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Monday, November 03, 2008


things in china are not going well

the latest in what has become a long string of unnerving reports comes via calculated risk and the los angeles times.

Government statistics show that 67,000 factories of various sizes were shuttered in China in the first half of the year, said Cao Jianhai, an industrial economics researcher at the Chinese Academy of Social Sciences. By year's end, he said, more than 100,000 plants will have closed.

As more factories in China shut down, stories of bosses running away have become familiar, multiplying the damage of China's worst manufacturing decline in at least a decade. ...

"Honestly, I think whatever measures government would take at the current stage would not turn around this trend," said Ye Hang, an economics professor at Zhejiang University. "The government can only try its best to put out a fire here and there."

In recent weeks, there have been many fires, increasingly large-scale. In Zhejiang province, south of Shanghai, Ye counted at least six major bankruptcies, including Jianglong; Feiyue Group, China's biggest sewing machine maker; and Zhejiang Yixin Pharmaceutical Co., among the largest in that industry.

"Of these six, one [owner] committed suicide, one was detained by police, and the remaining four all escaped," he said. "I can imagine that in the future, there would be more such cases as a result of the chain reaction."

By the official numbers, Chinese exports remained brisk through September, except for a few categories such as apparel, which fell 3% in September from the same month in 2007. But many exporters aren't making a profit, and others are seeing shrinking orders or are starving for cash. Newspapers in Hong Kong, which is close to Guangdong, have been running virtually daily reports of the latest factory to falter.

to say that so many tens of thousands of companies have closed is not particularly useful without context -- a lot of chinese companies are small shops. but when a series of the largest companies in their respective fields are going belly up, there's no question that china is in dire straits. and there are in fact glimpses of context:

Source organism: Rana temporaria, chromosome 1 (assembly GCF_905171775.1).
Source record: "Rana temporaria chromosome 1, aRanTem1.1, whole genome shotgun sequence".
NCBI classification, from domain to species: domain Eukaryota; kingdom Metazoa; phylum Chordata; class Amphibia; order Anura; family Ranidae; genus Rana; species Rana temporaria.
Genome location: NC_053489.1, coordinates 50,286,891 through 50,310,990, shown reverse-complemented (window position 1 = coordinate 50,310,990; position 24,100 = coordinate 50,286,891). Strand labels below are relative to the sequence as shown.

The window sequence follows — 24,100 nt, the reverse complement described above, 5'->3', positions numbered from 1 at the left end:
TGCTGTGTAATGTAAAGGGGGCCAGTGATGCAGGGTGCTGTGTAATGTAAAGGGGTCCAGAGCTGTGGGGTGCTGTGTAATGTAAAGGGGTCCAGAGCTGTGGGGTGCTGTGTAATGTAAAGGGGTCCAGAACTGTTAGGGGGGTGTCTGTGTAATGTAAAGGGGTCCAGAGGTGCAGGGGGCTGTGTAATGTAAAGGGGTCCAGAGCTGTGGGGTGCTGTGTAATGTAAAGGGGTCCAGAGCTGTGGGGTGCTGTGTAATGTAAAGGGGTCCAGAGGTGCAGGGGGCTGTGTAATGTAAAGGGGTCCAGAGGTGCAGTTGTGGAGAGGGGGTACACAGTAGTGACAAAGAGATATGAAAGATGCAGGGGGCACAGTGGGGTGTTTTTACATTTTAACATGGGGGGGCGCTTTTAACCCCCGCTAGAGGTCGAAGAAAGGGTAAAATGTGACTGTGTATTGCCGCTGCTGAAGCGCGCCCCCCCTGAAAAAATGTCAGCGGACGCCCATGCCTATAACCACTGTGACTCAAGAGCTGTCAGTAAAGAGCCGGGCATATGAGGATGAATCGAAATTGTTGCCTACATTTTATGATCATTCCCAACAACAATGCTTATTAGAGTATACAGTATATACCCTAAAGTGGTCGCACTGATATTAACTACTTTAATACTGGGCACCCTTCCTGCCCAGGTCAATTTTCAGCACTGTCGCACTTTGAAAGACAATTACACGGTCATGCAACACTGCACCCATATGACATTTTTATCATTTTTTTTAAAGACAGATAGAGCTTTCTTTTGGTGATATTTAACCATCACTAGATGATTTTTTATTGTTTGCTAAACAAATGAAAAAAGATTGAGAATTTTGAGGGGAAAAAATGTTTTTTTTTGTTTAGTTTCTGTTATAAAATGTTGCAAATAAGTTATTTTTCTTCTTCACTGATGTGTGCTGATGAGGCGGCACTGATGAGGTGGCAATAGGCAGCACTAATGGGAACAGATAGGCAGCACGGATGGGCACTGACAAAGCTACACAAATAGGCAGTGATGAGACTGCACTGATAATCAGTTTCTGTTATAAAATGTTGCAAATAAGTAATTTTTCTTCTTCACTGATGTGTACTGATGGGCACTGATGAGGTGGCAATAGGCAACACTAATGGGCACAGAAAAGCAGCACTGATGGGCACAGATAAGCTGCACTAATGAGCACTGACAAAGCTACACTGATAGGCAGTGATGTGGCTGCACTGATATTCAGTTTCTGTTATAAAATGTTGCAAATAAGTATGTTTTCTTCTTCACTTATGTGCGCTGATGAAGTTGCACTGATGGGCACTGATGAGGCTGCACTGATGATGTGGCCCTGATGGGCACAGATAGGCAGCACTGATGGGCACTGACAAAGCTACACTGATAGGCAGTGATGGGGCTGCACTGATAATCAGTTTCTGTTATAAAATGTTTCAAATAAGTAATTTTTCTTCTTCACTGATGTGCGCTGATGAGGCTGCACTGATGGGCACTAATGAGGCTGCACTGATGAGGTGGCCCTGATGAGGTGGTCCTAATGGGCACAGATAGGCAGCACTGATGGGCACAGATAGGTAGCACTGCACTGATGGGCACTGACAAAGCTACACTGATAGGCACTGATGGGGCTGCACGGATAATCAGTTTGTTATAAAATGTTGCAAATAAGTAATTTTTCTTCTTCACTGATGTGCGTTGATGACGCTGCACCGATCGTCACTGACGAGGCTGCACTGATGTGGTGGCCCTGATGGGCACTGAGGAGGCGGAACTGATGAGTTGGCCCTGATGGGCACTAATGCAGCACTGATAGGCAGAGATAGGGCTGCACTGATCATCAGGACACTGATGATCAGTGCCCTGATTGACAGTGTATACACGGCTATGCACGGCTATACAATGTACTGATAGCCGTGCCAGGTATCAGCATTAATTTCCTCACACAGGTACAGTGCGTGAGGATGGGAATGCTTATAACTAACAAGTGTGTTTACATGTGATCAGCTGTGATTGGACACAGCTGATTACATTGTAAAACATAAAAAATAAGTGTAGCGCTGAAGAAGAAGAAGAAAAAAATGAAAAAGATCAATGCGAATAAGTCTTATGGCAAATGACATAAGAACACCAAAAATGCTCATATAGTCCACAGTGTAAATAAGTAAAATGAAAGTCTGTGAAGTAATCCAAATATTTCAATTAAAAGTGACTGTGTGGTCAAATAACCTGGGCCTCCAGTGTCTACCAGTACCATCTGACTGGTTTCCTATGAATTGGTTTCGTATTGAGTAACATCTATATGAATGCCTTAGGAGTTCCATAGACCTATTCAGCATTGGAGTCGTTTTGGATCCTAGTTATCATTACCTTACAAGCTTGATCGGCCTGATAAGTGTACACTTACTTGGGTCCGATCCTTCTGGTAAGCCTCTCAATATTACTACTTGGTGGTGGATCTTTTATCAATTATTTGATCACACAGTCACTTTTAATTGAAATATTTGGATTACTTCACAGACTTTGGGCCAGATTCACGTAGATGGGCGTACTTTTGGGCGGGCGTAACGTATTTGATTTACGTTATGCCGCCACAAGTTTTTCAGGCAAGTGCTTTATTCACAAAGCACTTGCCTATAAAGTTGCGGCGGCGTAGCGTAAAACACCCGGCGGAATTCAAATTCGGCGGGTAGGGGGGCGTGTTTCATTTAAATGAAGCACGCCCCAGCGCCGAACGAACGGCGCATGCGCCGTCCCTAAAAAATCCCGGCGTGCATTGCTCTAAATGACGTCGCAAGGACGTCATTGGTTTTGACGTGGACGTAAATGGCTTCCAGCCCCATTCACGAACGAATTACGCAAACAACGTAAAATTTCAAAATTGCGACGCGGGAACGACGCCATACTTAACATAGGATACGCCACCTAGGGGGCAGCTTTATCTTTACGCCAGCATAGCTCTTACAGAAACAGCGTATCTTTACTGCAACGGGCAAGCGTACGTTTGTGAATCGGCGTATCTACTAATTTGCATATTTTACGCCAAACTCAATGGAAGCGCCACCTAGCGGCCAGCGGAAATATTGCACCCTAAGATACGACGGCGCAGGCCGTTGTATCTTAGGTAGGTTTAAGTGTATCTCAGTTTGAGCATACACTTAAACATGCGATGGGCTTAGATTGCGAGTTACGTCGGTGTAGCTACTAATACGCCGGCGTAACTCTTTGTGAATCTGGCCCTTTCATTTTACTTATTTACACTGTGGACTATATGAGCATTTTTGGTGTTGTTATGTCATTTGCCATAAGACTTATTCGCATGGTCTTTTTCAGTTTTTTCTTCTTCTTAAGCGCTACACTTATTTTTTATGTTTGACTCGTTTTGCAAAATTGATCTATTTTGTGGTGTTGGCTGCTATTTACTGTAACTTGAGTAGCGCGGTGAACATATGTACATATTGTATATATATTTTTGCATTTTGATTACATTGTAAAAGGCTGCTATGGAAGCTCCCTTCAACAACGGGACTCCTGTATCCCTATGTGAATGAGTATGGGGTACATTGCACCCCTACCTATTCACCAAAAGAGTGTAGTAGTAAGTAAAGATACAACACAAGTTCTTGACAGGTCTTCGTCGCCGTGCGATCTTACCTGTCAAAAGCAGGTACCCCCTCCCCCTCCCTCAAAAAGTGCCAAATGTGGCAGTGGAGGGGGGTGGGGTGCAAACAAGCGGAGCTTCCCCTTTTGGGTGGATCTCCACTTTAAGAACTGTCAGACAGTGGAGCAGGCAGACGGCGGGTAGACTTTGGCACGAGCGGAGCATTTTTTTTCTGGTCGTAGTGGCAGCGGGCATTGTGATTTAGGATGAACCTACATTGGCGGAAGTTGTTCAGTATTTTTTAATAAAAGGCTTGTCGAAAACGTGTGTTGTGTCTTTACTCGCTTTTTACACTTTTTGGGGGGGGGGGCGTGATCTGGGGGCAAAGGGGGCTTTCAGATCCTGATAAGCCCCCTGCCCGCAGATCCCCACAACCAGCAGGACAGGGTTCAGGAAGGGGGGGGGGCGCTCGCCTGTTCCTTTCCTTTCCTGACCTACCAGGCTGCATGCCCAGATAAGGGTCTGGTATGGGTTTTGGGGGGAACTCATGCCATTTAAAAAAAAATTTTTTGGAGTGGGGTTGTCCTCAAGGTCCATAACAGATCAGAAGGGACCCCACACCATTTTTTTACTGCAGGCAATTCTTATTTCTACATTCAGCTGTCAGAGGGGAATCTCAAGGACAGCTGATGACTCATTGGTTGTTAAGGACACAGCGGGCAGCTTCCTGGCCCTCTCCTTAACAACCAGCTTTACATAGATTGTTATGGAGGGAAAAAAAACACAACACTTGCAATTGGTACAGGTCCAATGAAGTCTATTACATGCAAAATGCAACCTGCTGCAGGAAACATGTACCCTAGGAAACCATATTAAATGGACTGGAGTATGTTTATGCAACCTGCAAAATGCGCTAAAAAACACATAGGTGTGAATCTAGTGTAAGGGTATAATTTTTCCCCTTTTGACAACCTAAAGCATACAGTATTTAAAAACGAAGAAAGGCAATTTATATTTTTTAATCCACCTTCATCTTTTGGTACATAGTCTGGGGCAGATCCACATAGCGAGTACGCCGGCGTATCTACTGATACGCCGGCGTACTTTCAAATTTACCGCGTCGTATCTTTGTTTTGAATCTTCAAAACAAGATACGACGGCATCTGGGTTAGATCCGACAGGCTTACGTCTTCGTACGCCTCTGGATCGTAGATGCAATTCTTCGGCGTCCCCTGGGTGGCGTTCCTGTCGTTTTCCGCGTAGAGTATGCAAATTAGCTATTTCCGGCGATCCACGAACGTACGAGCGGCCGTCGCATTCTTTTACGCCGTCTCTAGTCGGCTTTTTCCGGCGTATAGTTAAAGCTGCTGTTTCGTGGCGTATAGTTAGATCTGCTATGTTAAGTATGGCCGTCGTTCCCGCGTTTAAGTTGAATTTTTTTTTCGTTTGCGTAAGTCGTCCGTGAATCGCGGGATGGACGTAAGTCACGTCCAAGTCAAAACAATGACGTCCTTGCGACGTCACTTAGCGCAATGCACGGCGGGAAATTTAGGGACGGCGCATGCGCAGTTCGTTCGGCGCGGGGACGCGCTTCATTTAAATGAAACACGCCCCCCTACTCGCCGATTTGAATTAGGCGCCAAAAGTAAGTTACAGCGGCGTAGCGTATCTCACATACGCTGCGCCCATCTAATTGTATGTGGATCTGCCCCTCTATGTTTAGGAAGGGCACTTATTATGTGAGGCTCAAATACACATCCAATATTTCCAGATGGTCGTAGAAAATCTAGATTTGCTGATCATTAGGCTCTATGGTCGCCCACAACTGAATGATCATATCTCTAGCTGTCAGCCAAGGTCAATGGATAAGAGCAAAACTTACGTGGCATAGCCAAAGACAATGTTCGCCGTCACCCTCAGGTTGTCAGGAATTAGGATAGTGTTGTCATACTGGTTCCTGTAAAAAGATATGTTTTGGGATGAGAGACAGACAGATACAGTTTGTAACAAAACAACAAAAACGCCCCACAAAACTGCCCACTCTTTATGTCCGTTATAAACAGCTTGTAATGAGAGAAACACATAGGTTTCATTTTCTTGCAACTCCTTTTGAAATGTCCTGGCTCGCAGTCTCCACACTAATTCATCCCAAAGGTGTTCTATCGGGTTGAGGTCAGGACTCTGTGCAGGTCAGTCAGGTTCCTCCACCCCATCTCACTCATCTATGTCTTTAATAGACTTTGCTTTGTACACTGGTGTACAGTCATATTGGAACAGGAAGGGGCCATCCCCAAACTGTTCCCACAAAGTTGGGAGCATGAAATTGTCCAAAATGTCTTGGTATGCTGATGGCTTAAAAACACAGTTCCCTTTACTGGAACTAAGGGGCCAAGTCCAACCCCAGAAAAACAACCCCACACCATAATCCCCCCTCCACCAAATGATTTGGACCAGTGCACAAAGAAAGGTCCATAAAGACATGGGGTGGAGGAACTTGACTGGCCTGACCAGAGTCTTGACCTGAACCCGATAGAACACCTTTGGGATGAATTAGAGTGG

Toy makers are among the hardest hit. More than 3,600 such factories have closed -- about half the industry's total, government figures show. ... Lau's trade group has estimated that as many as 15% of the 70,000 factories run by Hong Kong businesspeople in the mainland will close this year. He says many more are likely to shut after Chinese New Year in February, when millions of migrant laborers will return home for several days. "Once workers go home, they can close down the factory quietly," he said in an interview in Hong Kong.

in a credit crunch, it's unlikely that many companies will be able to run at a loss for very long -- and time appears to have run out for many, with many more to come. via clusterstock, chinese PMI is indicating actual out-and-out contraction in the manufacturing sector of the chinese economy.

The China Federation of Logistics and Purchasing said its purchasing managers' index, a broad measure of new orders, exports and other factors, fell to 44.6 in October. It was the lowest level since the survey began in 2005 and a drop from September's 51.2.

as i've said before -- and as CR illustrates nicely here -- the upshot will be growing difficulty in financing american debt. treasury is already encountering resistance, as noted on bloomberg with some interesting quotes.

The next president may find foreign investors, the biggest creditors to the U.S., unable to absorb a growing supply of Treasury bonds as the financial crisis prompts nations to invest in their own banks and currencies. That would drive up yields just as a widening budget deficit pushes borrowing needs to a record ...

``The U.S. Treasury Secretary is trying to convince other countries, including China and Japan, to buy its government bonds,'' said Shen Jianguang, a Hong Kong-based economist at China International Capital Corp., the nation's biggest stock underwriter. ``This is the first time a developed country needs help from developing countries to ride out its crisis.'' ...

``Some of these foreign governments now are a little bit worried they need to prop up their own financial systems and potentially deal with their own deficits, so taking the money and shipping it off to the U.S. isn't as attractive as it used to be,'' said Jamie Jackson, who oversees government and agency debt trading at RiverSource Investments. The Minneapolis-based firm manages $93 billion of fixed-income assets.

``At some stage, such a large increase in issuance may lead to a sharp sell-off in U.S. Treasuries and the U.S. dollar,'' said Shinji Kunibe, a senior money manager who helps oversee $847 billion globally at the Tokyo branch of JPMorgan Asset Management.

stephen jen of morgan stanley still thinks deleveraging favors the dollar, but when that ends things could be very difficult.

UPDATE: nouriel roubini via clusterstock on china.

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